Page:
Practical Honeypots – A List of Open-source Deception Tools That Detect Threats For Free
If you’re a target for either financially motivated cyber-criminals, or nation state grade attackers, chances are your security team feels outgunned — the bad guys have the time, the skills, and the resources to affect a data-breach, and they only have to succeed once, while your security team has to get it right every time. What if you could turn the tables on them?
Deception technology excels at detecting these attacks by shifting the cognitive, economic and time costs of the attack back onto the attacker. The principles of deception have been around for years, and recently, they’ve become the secret weapon of purple teams and threat hunters worldwide. The good news is, you can get started seeing the benefits of deception for free using a plethora of open-source honeypots that you can deploy immediately.
We’re firm believers that deception is so crucial to detecting lateral movement, uncovering privilege escalation, and building threat intelligence, that any deception, even old-school honeypots are valuable. Whenever we’re on the road, we make it a point to give a shout-out to some of these tools, and will happily help you plan how you can use them. For free, no strings attached. Just get in touch!
Caveat Emptor: You get what you pay for — Some of these tools may no longer be supported, and will require leg-work to get going, but they’re a great way to get familiar with deception. They’re also emulations, not real systems, so don’t expect high-interaction activity. While we’ll offer friendly advice around how you can use them, we don’t officially support them.
- Cowrie – Cowrie is an SSH honeypot based off an earlier favourite called Kippo. It will emulate an interactive SSH server with customisable responses to commands. Another alternative is HonSHH which sits between a real SSH server and the attacker, MiTMing the connection and logging all SSH communications.
- Dionaea is a multi-protocol honeypot that covers everything from FTP to SIP (VoIP attacks). Where it really excels is for SMB decoys. It can even simulate malware payload execution using LibEmu to analyse multi-part stagers.
IOT (Internet of Things) decoys
- Honeything emulates the TR-069 WAN management protocol, as well as a RomPager web-server, with vulnerabilities. Other IoT decoys can be created by emulating embedded telnet / FTP servers, for example with BusyBox.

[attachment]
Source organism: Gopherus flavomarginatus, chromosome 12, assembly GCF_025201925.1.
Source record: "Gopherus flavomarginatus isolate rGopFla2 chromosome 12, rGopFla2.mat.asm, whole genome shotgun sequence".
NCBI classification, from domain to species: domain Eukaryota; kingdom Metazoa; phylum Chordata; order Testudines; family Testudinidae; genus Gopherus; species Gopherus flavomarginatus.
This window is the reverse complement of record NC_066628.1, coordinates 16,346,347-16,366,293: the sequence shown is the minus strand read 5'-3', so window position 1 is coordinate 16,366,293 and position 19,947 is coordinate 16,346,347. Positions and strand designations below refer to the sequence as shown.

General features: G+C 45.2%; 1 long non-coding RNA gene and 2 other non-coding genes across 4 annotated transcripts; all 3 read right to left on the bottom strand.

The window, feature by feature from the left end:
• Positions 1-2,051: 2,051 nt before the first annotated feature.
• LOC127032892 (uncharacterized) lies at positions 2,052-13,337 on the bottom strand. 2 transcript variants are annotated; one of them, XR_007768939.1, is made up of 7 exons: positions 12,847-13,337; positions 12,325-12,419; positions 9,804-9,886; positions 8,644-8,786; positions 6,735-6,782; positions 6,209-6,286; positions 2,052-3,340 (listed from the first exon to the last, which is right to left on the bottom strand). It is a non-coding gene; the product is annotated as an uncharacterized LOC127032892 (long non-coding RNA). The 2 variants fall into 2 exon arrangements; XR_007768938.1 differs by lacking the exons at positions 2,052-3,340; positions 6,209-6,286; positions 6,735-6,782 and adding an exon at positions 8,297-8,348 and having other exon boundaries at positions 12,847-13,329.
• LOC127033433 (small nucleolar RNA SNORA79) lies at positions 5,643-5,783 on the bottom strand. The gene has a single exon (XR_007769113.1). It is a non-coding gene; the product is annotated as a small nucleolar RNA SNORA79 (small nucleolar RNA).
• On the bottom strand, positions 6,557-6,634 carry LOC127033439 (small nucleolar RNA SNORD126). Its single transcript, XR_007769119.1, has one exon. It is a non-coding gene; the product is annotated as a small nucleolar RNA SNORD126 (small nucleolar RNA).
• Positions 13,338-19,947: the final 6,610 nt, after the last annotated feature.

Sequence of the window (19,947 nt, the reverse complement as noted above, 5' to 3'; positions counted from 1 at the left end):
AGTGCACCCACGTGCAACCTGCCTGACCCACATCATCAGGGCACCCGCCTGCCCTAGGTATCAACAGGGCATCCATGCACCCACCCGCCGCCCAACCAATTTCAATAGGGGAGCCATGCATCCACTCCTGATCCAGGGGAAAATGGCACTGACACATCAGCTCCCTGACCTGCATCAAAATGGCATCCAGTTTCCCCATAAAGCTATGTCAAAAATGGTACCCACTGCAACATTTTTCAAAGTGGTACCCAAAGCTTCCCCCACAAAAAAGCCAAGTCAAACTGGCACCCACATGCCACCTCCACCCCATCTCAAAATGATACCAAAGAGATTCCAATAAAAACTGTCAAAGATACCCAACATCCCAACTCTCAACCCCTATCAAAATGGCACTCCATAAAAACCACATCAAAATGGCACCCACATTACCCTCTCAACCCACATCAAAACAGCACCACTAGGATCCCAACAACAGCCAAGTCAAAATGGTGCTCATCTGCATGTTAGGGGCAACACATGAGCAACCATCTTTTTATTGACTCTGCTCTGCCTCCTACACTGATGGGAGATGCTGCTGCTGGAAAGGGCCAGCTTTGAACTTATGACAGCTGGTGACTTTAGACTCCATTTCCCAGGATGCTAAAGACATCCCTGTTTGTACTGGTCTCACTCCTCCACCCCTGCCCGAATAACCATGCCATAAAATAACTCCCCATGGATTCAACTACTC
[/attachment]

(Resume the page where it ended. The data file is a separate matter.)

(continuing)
- ConPot emulates a number of operational technology control systems infrastructure, including protocols like MODBUS, DNP3 and BACNET. It comes with a web-server that can emulate a SCADA HMI as well.
- GasPot emulates a Veeder Root Gaurdian AST that is commonly used for monitoring in the oil and gas industry.
Database and NoSQL honeypots
- MongoDB-HoneyProxy emulates an insecure MongoDB database. Hackers regularly scan the interwebs looking for administrators who had an ‘oops moment’ and exposed their DB to the world.
- ElasticHoney emulates an ElasticSearch instance, and looks for attempted remote code execution.
Credential honeypots and honeytokens
- DCEPT by Dell SecureWorks places deceptive credentials in Microsoft’s Active Directory.
- Canarytokens by the great guys at Thinkst let you place different types of decoy data across your systems, waiting for an attacker to trigger them.
Honeyclients and malware analysis
- Cuckoo Sandbox is not really a honeypot, but it’s a great sandbox for malware analysis. You can safely and programmatically execute possible malware samples, including binaries, Microsoft Office documents and emails within a Cuckoo VM and receive a full report on what code executed, what file / registry changes were made, and what network callbacks were observed. Pair it with VMCloak to automatically build sandbox VM’s that are harder for malware to fingerprint.
- Honeydrive is a GNU/Linux distribution that comes pre-installed with a lot of active defence capabilities. Consider it the anti-Kali.
- MHN combines Snort, Kippo, Dionaea and Conpot, and wraps them for easy installation and use.
Setting up most of these in a lab should be a fairly simple weekend project for the seasoned security professional. You can then run red-team style attacks against them to figure out exactly what sort of telemetry you can expect. Finally, you can tweak the source to reduce how easily they can be fingerprinted (don’t forget to submit patches to the authors if you do).